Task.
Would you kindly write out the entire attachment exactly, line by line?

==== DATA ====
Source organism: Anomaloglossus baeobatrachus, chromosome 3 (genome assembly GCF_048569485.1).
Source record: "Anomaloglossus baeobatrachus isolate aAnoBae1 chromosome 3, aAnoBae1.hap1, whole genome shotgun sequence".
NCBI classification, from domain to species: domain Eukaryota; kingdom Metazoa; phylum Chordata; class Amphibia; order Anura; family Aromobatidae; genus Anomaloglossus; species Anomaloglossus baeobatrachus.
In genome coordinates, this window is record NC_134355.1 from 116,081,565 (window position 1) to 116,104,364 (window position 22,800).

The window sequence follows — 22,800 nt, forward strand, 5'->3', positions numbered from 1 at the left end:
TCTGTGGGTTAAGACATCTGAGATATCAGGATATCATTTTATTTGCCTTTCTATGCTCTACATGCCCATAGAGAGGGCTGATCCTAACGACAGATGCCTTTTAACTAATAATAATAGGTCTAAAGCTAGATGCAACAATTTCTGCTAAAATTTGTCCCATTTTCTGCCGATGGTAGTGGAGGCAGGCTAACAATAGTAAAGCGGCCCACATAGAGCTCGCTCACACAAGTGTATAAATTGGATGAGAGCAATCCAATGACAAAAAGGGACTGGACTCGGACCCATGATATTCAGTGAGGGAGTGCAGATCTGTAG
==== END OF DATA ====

Source organism: Anomaloglossus baeobatrachus, chromosome 3 (genome assembly GCF_048569485.1).
Source record: "Anomaloglossus baeobatrachus isolate aAnoBae1 chromosome 3, aAnoBae1.hap1, whole genome shotgun sequence".
NCBI classification, from domain to species: domain Eukaryota; kingdom Metazoa; phylum Chordata; class Amphibia; order Anura; family Aromobatidae; genus Anomaloglossus; species Anomaloglossus baeobatrachus.
In genome coordinates, this window is record NC_134355.1 from 116,081,565 (window position 1) to 116,104,364 (window position 22,800).

The window sequence follows — 22,800 nt, forward strand, 5'->3', positions numbered from 1 at the left end:
TCTGTGGGTTAAGACATCTGAGATATCAGGATATCATTTTATTTGCCTTTCTATGCTCTACATGCCCATAGAGAGGGCTGATCCTAACGACAGATGCCTTTTAACTAATAATAATAGGTCTAAAGCTAGATGCAACAATTTCTGCTAAAATTTGTCCCATTTTCTGCCGATGGTAGTGGAGGCAGGCTAACAATAGTAAAGCGGCCCACATAGAGCTCGCTCACACAAGTGTATAAATTGGATGAGAGCAATCCAATGACAAAAAGGGACTGGACTCGGACCCATGATATTCAGTGAGGGAGTGCAGATCTGTAG